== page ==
Dinosaur park meteor
Dinosaur park meteor, by Kimberly Sibbald
Dinosaur park meteor by Kimberly Sibbald

Kimberly Sibbald spent Canada Day 2019 among old bones and dim skies, taking pictures of the Milky Way peeking through darkness — or lack thereof.

Kimberly Sibbald spent Canada Day 2019 among old bones and dim skies, taking pictures of the Milky Way peeking through darkness — or lack thereof.

Sibbald’s tenacity, know-how, ingenuity and shooting-star luck garnered her Photo of the Week for the week of February 21, 2020.

Dinosaur park meteor, by Kimberly Sibbald

Sibbald said the image was captured in Dinosaur Provincial Park in Alberta, and she also caught a Perseid meteor in the exposure.

“The original concept was to illustrate astronomical darkness, or the lack thereof in July from a northern latitude,” Sibbald wrote. “The Canada Day long weekend was the first New Moon following summer solstice on June 21, 2019.”

“It was an important project for me personally to demonstrate the challenges all Northern amateur astronomers face,” she wrote. “Little to no darkness during the summer months when ambient temperatures co-operate. Then extended darkness in the winter months, but have to deal with frigid temperatures and equipment failures due to freezing.”

Sibbald said the image was captured on July 1, 2019 at 2:30 a.m.   It is a single exposure image taken with a Canon 5DMII fully modified camera. She said she added a light pollution filter to the front of her Irix 15mm lens, and the image was captured at f/2.4 and ISO 3200, with a 15-second exposure.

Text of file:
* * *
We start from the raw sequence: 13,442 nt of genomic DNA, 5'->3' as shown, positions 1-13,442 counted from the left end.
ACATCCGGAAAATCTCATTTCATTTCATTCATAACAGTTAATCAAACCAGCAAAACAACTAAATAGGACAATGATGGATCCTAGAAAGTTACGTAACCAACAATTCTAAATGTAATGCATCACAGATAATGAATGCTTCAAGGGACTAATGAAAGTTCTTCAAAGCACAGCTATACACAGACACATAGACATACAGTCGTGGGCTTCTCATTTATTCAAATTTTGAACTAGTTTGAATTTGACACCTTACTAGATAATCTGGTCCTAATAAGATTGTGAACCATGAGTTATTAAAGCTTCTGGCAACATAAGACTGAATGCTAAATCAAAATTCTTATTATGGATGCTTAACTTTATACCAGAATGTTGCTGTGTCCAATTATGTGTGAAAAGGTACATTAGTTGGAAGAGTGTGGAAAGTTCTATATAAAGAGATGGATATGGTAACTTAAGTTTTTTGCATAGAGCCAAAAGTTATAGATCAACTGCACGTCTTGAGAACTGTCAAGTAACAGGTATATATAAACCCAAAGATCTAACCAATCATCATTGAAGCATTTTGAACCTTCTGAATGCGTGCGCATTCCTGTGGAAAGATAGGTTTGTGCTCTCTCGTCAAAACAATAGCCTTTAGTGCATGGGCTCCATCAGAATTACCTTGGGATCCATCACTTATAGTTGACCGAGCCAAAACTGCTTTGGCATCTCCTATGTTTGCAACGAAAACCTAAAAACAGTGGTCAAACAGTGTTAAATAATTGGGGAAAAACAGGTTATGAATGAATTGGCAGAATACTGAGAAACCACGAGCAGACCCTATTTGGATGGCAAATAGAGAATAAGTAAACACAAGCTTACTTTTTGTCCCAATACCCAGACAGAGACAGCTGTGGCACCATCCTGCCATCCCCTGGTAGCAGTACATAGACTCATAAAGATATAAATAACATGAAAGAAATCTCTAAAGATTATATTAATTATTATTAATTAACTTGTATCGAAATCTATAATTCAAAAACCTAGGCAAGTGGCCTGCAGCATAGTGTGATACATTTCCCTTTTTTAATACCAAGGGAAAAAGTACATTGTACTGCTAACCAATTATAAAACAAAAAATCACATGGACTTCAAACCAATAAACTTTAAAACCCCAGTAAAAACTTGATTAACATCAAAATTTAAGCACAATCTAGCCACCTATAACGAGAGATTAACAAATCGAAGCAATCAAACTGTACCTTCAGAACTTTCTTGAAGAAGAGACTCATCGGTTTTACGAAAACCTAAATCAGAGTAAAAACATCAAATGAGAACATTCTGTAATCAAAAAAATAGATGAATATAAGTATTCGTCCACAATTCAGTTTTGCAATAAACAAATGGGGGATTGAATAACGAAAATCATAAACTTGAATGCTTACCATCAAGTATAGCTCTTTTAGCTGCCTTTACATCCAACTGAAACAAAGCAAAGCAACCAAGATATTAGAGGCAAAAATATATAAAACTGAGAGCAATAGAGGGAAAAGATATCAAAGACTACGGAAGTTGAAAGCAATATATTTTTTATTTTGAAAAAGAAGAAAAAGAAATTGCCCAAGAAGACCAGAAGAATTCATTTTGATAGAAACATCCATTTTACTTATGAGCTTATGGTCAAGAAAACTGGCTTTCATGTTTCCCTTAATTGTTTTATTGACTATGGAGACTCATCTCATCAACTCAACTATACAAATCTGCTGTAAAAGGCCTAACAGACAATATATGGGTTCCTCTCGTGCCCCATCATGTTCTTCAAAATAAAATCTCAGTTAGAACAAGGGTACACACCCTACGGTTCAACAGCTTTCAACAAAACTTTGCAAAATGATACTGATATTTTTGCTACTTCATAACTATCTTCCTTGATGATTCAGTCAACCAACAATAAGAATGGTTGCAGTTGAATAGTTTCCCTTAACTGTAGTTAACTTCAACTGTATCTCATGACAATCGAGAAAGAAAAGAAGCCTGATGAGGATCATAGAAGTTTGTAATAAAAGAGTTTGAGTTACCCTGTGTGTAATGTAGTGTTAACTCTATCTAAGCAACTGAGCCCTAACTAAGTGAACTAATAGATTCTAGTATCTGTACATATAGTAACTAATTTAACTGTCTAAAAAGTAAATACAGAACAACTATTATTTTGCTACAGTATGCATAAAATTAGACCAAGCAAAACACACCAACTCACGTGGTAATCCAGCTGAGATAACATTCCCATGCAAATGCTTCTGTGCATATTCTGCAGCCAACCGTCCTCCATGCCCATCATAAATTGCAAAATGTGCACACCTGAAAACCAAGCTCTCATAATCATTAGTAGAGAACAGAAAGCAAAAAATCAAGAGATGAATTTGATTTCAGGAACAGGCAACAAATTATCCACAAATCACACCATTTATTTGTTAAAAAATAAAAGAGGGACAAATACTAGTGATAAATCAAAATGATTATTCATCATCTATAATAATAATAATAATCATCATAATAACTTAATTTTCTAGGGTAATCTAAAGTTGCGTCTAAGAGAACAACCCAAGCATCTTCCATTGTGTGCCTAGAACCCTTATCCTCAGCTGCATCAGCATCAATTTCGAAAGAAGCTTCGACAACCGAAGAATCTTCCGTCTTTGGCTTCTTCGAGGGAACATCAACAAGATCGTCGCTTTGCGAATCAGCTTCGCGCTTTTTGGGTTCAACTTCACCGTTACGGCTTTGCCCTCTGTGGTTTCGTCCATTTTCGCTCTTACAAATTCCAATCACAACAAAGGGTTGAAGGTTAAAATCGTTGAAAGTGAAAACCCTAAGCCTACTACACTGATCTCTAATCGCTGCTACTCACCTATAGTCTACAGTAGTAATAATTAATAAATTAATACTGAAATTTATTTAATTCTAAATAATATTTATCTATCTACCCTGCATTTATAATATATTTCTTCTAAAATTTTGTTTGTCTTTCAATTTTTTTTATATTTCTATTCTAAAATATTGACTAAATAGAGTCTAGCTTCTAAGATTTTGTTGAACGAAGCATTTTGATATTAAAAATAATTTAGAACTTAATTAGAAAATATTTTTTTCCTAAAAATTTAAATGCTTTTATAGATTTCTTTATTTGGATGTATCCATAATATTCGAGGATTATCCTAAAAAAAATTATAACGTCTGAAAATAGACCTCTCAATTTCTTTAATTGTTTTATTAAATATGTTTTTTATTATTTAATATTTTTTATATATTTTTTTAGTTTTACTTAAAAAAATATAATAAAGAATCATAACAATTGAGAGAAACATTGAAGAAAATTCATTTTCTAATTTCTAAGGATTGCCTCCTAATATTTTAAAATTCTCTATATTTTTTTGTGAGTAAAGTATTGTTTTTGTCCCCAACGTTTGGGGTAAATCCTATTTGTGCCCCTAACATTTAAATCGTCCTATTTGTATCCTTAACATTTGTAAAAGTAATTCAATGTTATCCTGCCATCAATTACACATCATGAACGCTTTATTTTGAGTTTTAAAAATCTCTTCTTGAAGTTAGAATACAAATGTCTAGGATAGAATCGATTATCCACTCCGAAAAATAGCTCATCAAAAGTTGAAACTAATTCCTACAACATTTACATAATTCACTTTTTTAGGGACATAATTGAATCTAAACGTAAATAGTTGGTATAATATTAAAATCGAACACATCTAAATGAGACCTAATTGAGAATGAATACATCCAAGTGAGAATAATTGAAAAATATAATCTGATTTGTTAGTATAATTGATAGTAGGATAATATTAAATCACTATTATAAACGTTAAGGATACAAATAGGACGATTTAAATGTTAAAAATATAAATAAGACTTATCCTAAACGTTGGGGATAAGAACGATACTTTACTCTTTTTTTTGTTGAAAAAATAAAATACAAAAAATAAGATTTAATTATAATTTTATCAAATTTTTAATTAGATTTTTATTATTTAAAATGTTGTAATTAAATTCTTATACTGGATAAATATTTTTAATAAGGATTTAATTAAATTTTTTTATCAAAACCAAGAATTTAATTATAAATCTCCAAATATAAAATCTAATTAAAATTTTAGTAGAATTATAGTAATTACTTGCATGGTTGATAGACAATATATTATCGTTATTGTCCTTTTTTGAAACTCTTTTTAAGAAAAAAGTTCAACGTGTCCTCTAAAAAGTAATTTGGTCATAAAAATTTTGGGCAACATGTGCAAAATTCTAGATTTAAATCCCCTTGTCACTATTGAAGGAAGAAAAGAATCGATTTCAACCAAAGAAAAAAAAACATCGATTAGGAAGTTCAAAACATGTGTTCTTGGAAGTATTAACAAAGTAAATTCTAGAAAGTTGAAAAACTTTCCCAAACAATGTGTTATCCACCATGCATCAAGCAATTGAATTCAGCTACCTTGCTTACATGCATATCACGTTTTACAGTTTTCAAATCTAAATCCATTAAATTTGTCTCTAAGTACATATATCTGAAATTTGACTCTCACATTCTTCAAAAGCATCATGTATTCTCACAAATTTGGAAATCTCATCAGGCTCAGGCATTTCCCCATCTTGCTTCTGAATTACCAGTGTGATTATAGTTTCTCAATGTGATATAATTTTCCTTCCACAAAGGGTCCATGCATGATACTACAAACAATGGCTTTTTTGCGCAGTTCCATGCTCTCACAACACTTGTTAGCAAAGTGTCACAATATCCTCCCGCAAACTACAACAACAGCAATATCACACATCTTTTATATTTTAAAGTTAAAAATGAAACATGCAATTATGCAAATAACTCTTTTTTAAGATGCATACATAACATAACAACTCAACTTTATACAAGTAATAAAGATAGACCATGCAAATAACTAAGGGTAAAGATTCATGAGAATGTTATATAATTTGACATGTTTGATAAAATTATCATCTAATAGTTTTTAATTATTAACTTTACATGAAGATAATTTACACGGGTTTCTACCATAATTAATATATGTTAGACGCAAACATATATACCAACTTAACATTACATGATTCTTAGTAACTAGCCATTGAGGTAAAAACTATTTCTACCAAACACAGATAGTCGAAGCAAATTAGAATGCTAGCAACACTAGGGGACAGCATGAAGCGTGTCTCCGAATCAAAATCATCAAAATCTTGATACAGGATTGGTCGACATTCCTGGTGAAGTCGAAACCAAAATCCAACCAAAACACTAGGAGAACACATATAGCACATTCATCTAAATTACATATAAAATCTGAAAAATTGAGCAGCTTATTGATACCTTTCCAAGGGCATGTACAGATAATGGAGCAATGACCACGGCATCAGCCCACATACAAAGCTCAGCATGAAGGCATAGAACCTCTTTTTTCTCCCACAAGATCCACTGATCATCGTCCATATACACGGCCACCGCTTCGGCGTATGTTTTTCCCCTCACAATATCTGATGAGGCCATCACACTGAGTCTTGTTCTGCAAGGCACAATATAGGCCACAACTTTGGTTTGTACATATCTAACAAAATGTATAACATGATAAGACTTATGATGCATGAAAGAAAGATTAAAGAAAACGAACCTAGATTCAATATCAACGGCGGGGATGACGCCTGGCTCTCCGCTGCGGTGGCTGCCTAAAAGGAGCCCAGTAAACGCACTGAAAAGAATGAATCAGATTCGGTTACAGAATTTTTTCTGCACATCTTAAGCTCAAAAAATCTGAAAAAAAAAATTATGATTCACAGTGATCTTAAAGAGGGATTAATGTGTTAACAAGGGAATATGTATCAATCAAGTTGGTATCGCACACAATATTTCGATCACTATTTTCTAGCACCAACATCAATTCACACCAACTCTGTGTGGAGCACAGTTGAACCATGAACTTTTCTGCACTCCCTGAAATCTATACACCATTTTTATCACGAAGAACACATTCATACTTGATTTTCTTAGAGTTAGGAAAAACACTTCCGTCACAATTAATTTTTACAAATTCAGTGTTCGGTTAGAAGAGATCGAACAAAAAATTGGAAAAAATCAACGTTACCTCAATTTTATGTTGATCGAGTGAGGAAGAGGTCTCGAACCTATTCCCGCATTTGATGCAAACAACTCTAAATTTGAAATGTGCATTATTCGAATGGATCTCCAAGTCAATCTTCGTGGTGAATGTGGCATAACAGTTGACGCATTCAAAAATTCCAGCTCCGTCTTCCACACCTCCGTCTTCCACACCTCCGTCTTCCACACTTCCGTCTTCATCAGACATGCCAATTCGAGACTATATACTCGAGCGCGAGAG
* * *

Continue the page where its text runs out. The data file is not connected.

Scott Champion’s shot of comet C/2017 T2 (Panstarrs) passing the Double Cluster got a very honourable mention this week.

Champion said the image was captured from his home observatory in Haneytown, N.B. 

Using an iOptron CEM60 mount and an Explore Scientific ES 102ED scope operating at f/5.6 with a Stellarvue 0.8 FF/FR, Champion said he used a QHY183M camera and QHY CFW3 with Optolong filters.

For capture software, he used Sequence Generator Pro and PHD2; for image processing, he used Deep Sky Stacker, Star Tools, Microsoft ICE and Photoshop CS2.

He noted the image is a three-panel mosaic, with 20 minutes exposure per panel. Captured on January 23, he captured 30 LRGB exposures at 30 seconds each, bin 1×1.

Get a Free Digital Issue